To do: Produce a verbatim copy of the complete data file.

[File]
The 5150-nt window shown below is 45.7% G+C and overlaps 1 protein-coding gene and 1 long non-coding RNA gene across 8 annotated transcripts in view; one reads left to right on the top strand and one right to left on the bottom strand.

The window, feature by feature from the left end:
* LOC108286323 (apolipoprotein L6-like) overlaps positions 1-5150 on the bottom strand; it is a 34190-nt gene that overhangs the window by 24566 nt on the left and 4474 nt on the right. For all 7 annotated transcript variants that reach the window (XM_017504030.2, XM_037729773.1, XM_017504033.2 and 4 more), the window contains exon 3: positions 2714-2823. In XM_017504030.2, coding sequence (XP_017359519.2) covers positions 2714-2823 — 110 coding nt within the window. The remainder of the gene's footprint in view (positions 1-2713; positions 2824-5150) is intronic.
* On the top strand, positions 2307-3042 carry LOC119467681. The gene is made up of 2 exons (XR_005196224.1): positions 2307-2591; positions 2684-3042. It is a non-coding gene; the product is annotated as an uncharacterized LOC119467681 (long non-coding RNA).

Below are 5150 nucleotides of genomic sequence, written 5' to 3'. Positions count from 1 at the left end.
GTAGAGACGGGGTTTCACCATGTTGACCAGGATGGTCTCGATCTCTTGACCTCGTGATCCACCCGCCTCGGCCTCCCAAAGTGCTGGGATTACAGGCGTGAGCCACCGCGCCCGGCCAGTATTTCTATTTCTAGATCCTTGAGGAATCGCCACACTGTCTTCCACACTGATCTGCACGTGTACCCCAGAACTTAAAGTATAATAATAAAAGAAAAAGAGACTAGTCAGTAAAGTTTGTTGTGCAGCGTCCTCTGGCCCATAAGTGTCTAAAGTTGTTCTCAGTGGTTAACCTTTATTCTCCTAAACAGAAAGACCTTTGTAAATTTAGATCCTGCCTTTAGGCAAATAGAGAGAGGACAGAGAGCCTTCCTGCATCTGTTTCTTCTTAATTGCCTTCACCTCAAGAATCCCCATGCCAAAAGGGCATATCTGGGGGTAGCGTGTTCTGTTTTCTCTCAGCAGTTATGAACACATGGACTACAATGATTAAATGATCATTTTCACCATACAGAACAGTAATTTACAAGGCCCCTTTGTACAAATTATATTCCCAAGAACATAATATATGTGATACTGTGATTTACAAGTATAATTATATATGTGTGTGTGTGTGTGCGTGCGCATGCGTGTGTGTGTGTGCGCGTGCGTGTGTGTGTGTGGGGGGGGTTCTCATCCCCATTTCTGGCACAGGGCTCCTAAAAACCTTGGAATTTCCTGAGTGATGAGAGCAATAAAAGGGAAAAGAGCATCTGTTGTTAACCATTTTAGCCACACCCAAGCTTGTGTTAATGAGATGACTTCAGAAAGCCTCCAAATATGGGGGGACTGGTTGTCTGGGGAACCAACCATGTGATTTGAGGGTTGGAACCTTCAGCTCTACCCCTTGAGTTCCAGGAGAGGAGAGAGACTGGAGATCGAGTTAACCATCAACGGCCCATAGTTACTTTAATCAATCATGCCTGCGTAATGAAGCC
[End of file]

The 5150-nt window shown below is 45.7% G+C and overlaps 1 protein-coding gene and 1 long non-coding RNA gene across 8 annotated transcripts in view; one reads left to right on the top strand and one right to left on the bottom strand.

The window, feature by feature from the left end:
* LOC108286323 (apolipoprotein L6-like) overlaps positions 1-5150 on the bottom strand; it is a 34190-nt gene that overhangs the window by 24566 nt on the left and 4474 nt on the right. For all 7 annotated transcript variants that reach the window (XM_017504030.2, XM_037729773.1, XM_017504033.2 and 4 more), the window contains exon 3: positions 2714-2823. In XM_017504030.2, coding sequence (XP_017359519.2) covers positions 2714-2823 — 110 coding nt within the window. The remainder of the gene's footprint in view (positions 1-2713; positions 2824-5150) is intronic.
* On the top strand, positions 2307-3042 carry LOC119467681. The gene is made up of 2 exons (XR_005196224.1): positions 2307-2591; positions 2684-3042. It is a non-coding gene; the product is annotated as an uncharacterized LOC119467681 (long non-coding RNA).

Below are 5150 nucleotides of genomic sequence, written 5' to 3'. Positions count from 1 at the left end.
GTAGAGACGGGGTTTCACCATGTTGACCAGGATGGTCTCGATCTCTTGACCTCGTGATCCACCCGCCTCGGCCTCCCAAAGTGCTGGGATTACAGGCGTGAGCCACCGCGCCCGGCCAGTATTTCTATTTCTAGATCCTTGAGGAATCGCCACACTGTCTTCCACACTGATCTGCACGTGTACCCCAGAACTTAAAGTATAATAATAAAAGAAAAAGAGACTAGTCAGTAAAGTTTGTTGTGCAGCGTCCTCTGGCCCATAAGTGTCTAAAGTTGTTCTCAGTGGTTAACCTTTATTCTCCTAAACAGAAAGACCTTTGTAAATTTAGATCCTGCCTTTAGGCAAATAGAGAGAGGACAGAGAGCCTTCCTGCATCTGTTTCTTCTTAATTGCCTTCACCTCAAGAATCCCCATGCCAAAAGGGCATATCTGGGGGTAGCGTGTTCTGTTTTCTCTCAGCAGTTATGAACACATGGACTACAATGATTAAATGATCATTTTCACCATACAGAACAGTAATTTACAAGGCCCCTTTGTACAAATTATATTCCCAAGAACATAATATATGTGATACTGTGATTTACAAGTATAATTATATATGTGTGTGTGTGTGTGCGTGCGCATGCGTGTGTGTGTGTGCGCGTGCGTGTGTGTGTGTGGGGGGGGTTCTCATCCCCATTTCTGGCACAGGGCTCCTAAAAACCTTGGAATTTCCTGAGTGATGAGAGCAATAAAAGGGAAAAGAGCATCTGTTGTTAACCATTTTAGCCACACCCAAGCTTGTGTTAATGAGATGACTTCAGAAAGCCTCCAAATATGGGGGGACTGGTTGTCTGGGGAACCAACCATGTGATTTGAGGGTTGGAACCTTCAGCTCTACCCCTTGAGTTCCAGGAGAGGAGAGAGACTGGAGATCGAGTTAACCATCAACGGCCCATAGTTACTTTAATCAATCATGCCTGCGTAATGAAGCC